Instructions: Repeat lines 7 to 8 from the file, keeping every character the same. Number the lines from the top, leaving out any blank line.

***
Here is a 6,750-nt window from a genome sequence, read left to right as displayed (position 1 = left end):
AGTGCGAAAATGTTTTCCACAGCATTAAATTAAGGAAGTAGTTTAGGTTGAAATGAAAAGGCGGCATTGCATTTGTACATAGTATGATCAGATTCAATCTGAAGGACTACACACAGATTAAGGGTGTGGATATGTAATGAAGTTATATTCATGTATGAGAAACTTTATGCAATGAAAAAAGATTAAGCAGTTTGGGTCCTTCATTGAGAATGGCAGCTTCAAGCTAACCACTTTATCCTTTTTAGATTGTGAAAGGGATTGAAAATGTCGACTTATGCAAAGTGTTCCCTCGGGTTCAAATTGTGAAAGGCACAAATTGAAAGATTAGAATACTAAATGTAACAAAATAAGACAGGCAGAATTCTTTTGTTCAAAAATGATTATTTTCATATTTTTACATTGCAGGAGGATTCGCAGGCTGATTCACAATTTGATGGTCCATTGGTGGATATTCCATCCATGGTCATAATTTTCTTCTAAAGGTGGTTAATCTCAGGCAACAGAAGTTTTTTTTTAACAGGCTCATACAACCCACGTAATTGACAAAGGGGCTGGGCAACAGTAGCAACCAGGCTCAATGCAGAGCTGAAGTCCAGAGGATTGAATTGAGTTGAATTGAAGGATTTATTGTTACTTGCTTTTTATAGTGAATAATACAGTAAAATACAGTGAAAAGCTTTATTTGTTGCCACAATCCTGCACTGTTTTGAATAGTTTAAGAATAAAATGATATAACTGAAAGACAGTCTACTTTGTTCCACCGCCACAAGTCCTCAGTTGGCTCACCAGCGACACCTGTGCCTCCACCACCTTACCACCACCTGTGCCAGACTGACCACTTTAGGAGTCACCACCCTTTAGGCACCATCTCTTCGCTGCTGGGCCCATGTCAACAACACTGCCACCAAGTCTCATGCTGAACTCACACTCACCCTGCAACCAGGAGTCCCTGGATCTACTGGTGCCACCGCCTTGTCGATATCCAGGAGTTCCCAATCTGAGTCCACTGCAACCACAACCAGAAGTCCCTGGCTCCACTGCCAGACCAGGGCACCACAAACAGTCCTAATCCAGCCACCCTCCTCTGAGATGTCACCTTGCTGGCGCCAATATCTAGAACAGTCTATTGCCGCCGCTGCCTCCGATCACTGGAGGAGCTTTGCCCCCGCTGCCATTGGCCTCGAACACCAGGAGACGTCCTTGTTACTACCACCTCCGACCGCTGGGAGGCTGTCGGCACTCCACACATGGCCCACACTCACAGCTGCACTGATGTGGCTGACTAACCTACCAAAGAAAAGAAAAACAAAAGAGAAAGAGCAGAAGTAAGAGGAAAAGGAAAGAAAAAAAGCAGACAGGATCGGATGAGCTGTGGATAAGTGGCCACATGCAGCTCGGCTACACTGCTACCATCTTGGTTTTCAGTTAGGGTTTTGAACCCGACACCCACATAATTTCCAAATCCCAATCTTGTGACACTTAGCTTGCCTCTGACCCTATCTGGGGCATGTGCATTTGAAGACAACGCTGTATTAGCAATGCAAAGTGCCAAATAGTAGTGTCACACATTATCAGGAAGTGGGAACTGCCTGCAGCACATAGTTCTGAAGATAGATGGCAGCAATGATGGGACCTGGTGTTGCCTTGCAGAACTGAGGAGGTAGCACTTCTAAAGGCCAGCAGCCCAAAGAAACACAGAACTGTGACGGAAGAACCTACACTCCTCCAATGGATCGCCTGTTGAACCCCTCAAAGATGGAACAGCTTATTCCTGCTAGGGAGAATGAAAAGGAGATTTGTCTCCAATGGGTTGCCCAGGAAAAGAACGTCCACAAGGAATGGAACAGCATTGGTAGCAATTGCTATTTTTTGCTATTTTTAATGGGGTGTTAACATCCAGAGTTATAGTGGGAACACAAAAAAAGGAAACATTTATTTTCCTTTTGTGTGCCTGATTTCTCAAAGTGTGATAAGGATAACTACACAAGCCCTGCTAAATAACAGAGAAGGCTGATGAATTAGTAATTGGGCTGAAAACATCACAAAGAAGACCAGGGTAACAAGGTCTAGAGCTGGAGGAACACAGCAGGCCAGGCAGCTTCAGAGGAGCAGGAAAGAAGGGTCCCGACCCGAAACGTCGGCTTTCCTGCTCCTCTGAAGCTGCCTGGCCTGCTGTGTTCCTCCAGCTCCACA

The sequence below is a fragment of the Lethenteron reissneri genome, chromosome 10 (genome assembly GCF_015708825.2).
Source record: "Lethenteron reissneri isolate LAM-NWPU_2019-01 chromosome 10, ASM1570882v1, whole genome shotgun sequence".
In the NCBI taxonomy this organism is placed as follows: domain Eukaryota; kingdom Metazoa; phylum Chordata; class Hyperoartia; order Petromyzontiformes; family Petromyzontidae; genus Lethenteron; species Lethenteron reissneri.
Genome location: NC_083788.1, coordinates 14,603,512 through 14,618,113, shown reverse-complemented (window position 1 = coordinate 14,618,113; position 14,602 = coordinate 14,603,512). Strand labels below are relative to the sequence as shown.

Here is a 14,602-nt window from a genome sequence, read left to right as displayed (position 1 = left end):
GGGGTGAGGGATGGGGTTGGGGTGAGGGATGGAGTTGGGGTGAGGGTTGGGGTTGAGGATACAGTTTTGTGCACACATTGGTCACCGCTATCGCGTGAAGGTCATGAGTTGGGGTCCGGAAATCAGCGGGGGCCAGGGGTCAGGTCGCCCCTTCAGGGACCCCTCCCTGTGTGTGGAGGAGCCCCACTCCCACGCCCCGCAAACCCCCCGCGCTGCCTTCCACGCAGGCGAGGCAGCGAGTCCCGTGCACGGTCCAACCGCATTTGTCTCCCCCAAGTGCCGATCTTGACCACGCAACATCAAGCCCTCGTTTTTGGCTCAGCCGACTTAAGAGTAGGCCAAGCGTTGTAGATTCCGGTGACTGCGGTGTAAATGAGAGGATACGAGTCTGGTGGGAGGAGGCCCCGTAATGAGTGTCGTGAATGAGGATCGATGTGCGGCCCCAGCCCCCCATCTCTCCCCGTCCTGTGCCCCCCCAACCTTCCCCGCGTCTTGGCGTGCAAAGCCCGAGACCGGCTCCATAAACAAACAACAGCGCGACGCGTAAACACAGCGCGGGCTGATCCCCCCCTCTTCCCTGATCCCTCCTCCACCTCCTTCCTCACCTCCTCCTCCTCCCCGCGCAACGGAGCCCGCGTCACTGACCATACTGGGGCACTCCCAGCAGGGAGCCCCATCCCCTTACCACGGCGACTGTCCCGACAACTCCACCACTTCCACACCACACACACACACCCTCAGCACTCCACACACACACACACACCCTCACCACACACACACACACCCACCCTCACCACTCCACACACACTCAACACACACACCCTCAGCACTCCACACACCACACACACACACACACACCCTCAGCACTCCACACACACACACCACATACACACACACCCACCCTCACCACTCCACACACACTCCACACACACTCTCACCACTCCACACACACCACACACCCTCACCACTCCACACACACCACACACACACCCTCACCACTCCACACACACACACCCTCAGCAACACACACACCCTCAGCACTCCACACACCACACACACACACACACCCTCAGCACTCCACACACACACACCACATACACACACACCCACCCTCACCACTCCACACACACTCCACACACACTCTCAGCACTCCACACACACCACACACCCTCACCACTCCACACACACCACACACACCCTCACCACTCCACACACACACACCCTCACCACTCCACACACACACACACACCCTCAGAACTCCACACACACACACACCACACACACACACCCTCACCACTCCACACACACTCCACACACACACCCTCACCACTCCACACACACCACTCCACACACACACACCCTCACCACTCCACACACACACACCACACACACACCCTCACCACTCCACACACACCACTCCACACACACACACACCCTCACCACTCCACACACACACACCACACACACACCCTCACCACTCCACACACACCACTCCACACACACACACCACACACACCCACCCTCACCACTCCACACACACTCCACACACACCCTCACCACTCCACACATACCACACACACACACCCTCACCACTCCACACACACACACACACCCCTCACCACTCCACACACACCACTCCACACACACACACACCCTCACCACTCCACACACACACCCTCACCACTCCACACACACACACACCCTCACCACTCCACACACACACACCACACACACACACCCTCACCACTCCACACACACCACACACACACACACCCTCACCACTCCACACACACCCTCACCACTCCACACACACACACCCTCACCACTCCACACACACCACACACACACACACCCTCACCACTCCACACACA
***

Here is a 14,602-nt window from a genome sequence, read left to right as displayed (position 1 = left end):
GGGGTGAGGGATGGGGTTGGGGTGAGGGATGGAGTTGGGGTGAGGGTTGGGGTTGAGGATACAGTTTTGTGCACACATTGGTCACCGCTATCGCGTGAAGGTCATGAGTTGGGGTCCGGAAATCAGCGGGGGCCAGGGGTCAGGTCGCCCCTTCAGGGACCCCTCCCTGTGTGTGGAGGAGCCCCACTCCCACGCCCCGCAAACCCCCCGCGCTGCCTTCCACGCAGGCGAGGCAGCGAGTCCCGTGCACGGTCCAACCGCATTTGTCTCCCCCAAGTGCCGATCTTGACCACGCAACATCAAGCCCTCGTTTTTGGCTCAGCCGACTTAAGAGTAGGCCAAGCGTTGTAGATTCCGGTGACTGCGGTGTAAATGAGAGGATACGAGTCTGGTGGGAGGAGGCCCCGTAATGAGTGTCGTGAATGAGGATCGATGTGCGGCCCCAGCCCCCCATCTCTCCCCGTCCTGTGCCCCCCCAACCTTCCCCGCGTCTTGGCGTGCAAAGCCCGAGACCGGCTCCATAAACAAACAACAGCGCGACGCGTAAACACAGCGCGGGCTGATCCCCCCCTCTTCCCTGATCCCTCCTCCACCTCCTTCCTCACCTCCTCCTCCTCCCCGCGCAACGGAGCCCGCGTCACTGACCATACTGGGGCACTCCCAGCAGGGAGCCCCATCCCCTTACCACGGCGACTGTCCCGACAACTCCACCACTTCCACACCACACACACACACCCTCAGCACTCCACACACACACACACACCCTCACCACACACACACACACCCACCCTCACCACTCCACACACACTCAACACACACACCCTCAGCACTCCACACACCACACACACACACACACACCCTCAGCACTCCACACACACACACCACATACACACACACCCACCCTCACCACTCCACACACACTCCACACACACTCTCACCACTCCACACACACCACACACCCTCACCACTCCACACACACCACACACACACCCTCACCACTCCACACACACACACCCTCAGCAACACACACACCCTCAGCACTCCACACACCACACACACACACACACCCTCAGCACTCCACACACACACACCACATACACACACACCCACCCTCACCACTCCACACACACTCCACACACACTCTCAGCACTCCACACACACCACACACCCTCACCACTCCACACACACCACACACACCCTCACCACTCCACACACACACACCCTCACCACTCCACACACACACACACACCCTCAGAACTCCACACACACACACACCACACACACACACCCTCACCACTCCACACACACTCCACACACACACCCTCACCACTCCACACACACCACTCCACACACACACACCCTCACCACTCCACACACACACACCACACACACACCCTCACCACTCCACACACACCACTCCACACACACACACACCCTCACCACTCCACACACACACACCACACACACACCCTCACCACTCCACACACACCACTCCACACACACACACCACACACACCCACCCTCACCACTCCACACACACTCCACACACACCCTCACCACTCCACACATACCACACACACACACCCTCACCACTCCACACACACACACACACCCCTCACCACTCCACACACACCACTCCACACACACACACACCCTCACCACTCCACACACACACCCTCACCACTCCACACACACACACACCCTCACCACTCCACACACACACACCACACACACACACCCTCACCACTCCACACACACCACACACACACACACCCTCACCACTCCACACACACCCTCACCACTCCACACACACACACCCTCACCACTCCACACACACCACACACACACACACCCTCACCACTCCACACACA